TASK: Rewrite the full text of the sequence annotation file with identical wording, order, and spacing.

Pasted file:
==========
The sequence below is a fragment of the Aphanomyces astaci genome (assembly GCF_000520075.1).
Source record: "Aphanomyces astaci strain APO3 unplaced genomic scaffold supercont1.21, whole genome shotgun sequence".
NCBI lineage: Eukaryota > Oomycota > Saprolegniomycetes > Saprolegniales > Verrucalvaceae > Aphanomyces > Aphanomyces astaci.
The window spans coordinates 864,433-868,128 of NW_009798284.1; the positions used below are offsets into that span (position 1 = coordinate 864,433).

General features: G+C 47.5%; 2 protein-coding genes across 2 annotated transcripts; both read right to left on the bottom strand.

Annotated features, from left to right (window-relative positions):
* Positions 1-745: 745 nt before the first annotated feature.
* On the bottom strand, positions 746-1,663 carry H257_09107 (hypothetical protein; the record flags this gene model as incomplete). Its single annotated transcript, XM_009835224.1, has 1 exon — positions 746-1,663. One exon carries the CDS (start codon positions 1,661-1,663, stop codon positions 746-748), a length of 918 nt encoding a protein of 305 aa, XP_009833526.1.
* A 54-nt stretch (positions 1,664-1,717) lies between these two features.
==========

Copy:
The sequence below is a fragment of the Aphanomyces astaci genome (assembly GCF_000520075.1).
Source record: "Aphanomyces astaci strain APO3 unplaced genomic scaffold supercont1.21, whole genome shotgun sequence".
NCBI lineage: Eukaryota > Oomycota > Saprolegniomycetes > Saprolegniales > Verrucalvaceae > Aphanomyces > Aphanomyces astaci.
The window spans coordinates 864,433-868,128 of NW_009798284.1; the positions used below are offsets into that span (position 1 = coordinate 864,433).

General features: G+C 47.5%; 2 protein-coding genes across 2 annotated transcripts; both read right to left on the bottom strand.

Annotated features, from left to right (window-relative positions):
* Positions 1-745: 745 nt before the first annotated feature.
* On the bottom strand, positions 746-1,663 carry H257_09107 (hypothetical protein; the record flags this gene model as incomplete). Its single annotated transcript, XM_009835224.1, has 1 exon — positions 746-1,663. One exon carries the CDS (start codon positions 1,661-1,663, stop codon positions 746-748), a length of 918 nt encoding a protein of 305 aa, XP_009833526.1.
* A 54-nt stretch (positions 1,664-1,717) lies between these two features.